The oil and gas industry has exploited the current energy crisis to lobby against ambitious climate action, demand regulatory rollbacks, and foment discord at the COP27 negotiations. UCS Senior Energy Analyst Julie McNamara addressed the industry’s ruse in a recent blog post: “Given the fallacy of the fossil fuel solution, our policymakers should stop hyper-focusing on fossil fuel production and instead take a full-field view of near- and long-term needs and opportunities, both at home and abroad. If they do, they will see the only truly robust forward course is the one that puts the accelerated transition to clean energy at its center.

“The clean energy transition won’t happen overnight,” she continued, “but neither will a fossil fuel build-out on the scale fossil fuel interests are claiming they need—and only one of these approaches will actually invest in our future.”

The current carbon-based energy system has serious downsides. They obviously include climate change, but it also include health impacts from air pollution and water pollution. Extracting fossil fuels ruins ecosystems, notably those that indigenous communities around the world depend on. The profits from the carbon-based economy are concentrated among a few companies, while the damage harms marginalized people in the United States and around the world. Doubling down on carbon-based energy policies will escalate, not solve, the climate crisis.

4. Be wary of the hydrogen hype

Industry lobbyists at COP27 have been touting hydrogen as the answer, but it’s hardly the solution they promise. For hydrogen to play a role in decarbonization, the fuel itself must be generated through a process that is carbon-free.

In a previous blog, McNamara did a wonderful job detailing the facts about hydrogen. A few critical points puncture the industry’s empty rhetoric:

  • When hydrogen is burned, it can emit as many nitrogen oxides as natural gas combustion—if not more—which can cause significant respiratory health problems.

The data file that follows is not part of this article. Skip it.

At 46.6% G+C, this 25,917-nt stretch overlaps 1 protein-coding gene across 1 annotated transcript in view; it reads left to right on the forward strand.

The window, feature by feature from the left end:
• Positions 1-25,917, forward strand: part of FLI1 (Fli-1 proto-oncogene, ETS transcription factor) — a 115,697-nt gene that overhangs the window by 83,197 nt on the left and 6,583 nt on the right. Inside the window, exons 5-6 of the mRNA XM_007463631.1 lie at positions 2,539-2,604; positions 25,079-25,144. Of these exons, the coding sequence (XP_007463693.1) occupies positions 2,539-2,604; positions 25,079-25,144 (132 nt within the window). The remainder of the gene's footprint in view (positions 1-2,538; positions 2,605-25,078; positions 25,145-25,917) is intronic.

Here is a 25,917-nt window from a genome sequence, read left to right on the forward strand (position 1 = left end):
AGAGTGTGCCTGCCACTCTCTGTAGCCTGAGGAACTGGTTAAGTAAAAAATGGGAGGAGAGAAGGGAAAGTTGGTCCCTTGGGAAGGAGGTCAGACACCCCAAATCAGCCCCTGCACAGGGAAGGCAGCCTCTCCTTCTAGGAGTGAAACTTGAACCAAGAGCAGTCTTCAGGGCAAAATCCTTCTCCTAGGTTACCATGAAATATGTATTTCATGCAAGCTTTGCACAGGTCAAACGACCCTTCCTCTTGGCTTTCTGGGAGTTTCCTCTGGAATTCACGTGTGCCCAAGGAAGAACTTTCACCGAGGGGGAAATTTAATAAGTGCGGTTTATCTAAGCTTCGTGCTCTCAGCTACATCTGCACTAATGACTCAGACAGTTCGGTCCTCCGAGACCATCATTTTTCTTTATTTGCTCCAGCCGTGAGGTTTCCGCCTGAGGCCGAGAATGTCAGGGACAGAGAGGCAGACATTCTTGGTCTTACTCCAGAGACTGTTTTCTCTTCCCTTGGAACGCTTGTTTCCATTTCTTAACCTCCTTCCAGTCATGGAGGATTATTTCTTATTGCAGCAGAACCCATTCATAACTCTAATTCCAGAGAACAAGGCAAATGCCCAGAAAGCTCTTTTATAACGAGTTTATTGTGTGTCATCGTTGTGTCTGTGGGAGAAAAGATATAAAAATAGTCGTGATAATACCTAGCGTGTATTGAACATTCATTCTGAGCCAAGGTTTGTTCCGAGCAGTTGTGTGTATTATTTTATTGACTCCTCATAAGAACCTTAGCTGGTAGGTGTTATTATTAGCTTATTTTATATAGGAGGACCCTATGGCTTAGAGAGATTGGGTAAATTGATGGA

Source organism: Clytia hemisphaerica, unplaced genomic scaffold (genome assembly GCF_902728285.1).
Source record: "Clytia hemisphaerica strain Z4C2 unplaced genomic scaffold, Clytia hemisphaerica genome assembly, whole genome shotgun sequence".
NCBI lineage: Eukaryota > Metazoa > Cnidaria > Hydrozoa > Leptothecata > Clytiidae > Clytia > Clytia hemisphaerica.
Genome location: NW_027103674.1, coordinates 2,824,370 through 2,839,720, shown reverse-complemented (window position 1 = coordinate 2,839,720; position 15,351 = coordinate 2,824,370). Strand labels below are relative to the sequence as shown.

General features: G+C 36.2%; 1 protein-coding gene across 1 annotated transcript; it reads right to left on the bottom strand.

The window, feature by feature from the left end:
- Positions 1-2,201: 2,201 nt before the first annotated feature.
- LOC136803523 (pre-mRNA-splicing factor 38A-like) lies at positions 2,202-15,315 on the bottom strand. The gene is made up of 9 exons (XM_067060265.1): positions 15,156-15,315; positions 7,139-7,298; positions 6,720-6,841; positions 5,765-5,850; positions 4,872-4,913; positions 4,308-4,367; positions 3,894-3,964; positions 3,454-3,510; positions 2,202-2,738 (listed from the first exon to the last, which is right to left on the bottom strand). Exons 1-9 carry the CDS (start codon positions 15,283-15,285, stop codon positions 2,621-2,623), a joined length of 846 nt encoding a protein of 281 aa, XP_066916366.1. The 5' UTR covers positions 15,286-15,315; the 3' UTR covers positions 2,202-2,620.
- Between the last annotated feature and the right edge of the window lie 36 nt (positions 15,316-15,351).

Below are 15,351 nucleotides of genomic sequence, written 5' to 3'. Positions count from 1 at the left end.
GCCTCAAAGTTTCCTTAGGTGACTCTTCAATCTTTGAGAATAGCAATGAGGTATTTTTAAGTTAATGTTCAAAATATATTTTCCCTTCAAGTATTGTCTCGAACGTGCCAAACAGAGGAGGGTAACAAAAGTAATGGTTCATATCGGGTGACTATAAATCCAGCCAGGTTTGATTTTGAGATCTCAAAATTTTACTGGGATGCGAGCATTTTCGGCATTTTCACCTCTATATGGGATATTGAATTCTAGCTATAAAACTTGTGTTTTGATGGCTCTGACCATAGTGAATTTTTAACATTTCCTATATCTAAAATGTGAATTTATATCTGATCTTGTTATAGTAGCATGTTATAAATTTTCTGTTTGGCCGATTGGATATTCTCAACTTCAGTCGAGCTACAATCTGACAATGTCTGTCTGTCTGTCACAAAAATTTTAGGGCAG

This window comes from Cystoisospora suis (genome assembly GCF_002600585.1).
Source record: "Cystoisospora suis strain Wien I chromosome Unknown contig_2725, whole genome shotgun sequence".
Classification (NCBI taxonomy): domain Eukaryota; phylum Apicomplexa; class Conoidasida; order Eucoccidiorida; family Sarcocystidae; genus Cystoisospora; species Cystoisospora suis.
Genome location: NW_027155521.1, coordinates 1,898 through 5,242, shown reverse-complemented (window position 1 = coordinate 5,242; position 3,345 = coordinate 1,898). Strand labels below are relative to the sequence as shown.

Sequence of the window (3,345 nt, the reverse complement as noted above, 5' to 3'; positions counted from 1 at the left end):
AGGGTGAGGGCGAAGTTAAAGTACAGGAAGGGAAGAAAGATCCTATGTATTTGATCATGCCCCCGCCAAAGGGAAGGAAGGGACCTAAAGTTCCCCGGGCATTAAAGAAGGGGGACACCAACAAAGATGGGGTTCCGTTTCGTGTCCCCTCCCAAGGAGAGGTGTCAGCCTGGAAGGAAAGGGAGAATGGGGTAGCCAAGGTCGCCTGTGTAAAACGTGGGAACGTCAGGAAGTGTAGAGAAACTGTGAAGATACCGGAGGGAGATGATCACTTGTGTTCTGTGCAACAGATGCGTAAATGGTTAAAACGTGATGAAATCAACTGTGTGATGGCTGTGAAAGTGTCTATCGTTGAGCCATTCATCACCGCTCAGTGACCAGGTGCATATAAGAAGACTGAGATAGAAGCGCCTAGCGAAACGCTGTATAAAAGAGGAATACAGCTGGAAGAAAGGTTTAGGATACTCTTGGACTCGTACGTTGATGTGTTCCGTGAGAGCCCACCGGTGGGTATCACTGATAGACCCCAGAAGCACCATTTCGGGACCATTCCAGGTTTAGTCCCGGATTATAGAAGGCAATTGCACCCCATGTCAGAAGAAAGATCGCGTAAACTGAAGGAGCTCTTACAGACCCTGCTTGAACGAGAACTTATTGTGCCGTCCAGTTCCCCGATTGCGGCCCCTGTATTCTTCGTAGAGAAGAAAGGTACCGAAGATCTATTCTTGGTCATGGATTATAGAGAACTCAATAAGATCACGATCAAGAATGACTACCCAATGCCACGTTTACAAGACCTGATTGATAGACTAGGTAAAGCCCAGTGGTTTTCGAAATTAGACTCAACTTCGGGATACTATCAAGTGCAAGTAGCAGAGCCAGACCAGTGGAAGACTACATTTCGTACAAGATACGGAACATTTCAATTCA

• Hydrogen infrastructure is not the same as natural gas infrastructure. To switch them to handle hydrogen, natural gas pipelines, compressors and monitoring systems may require upgrades or have to be completely replaced to prevent embrittlement and leaks. Appliances also would have to be retrofitted or replaced.
  • Even “green” hydrogen produced with renewable energy comes with challenges. The scale of renewables that would be required for a hydrogen-based economy is enormous.

Finally, as one attendee pointed out during a meeting here at COP27, many rural and remote communities do not have current infrastructure to support any gas. Building a hydrogen-based economy would require starting from scratch for these communities. Why not just start with renewables?

5. The 1.5 degrees goal is threatened by political inaction

The scientists who wrote the UN Intergovernmental Panel on Climate Change’s (IPCC) Sixth Assessment Report earlier this year warned that governments must act quickly to keep the 1.5 degree C target within reach. The technology to keep the planet under 1.5 degrees C is scientifically possible; the reason the world might blow past it is political.

Dr. Rachel Cleetus, policy director and lead economist for UCS’s Climate and Energy Program, clearly laid it out earlier this year: “This latest IPCC report puts policymakers on notice, yet again, that the current global trajectory of heat-trapping emissions is alarmingly off-track. Their continued inaction is directly responsible for the climate crisis already here, and it has also placed the goals of the Paris Agreement at grave risk. The solutions are obvious and have been for a long time—the world needs to rapidly phase out fossil fuels and accelerate the shift to clean energy. Richer nations, including the United States, bear significant responsibility for action because of their outsize contribution to global warming emissions.”

The science is overwhelmingly and frighteningly unambiguous: The window for reducing global warming emissions is closing, but there is still hope if nations act now. The policymakers that need to act are here in Sharm el-Sheikh, Egypt, right now, and the opportunity to make a difference is in their hands. Further delay is not an option.

Disinformation is steering us toward disaster

Disinformation is one of the biggest obstacles to climate action. A new survey shows that public opinion in Australia, Brazil, Germany, India, the United Kingdom and the United States has been influenced by climate disinformation. The survey found that 55 to 85 percent of poll respondents believed at least one of the false statements about climate change presented in the survey.

People around the world want climate action, but the effort to solve the crisis is being undermined by disinformation. The lies, distractions and delays promoted by fossil fuel producers and their political allies aren’t just factually wrong, they’re putting the future of the entire planet in danger.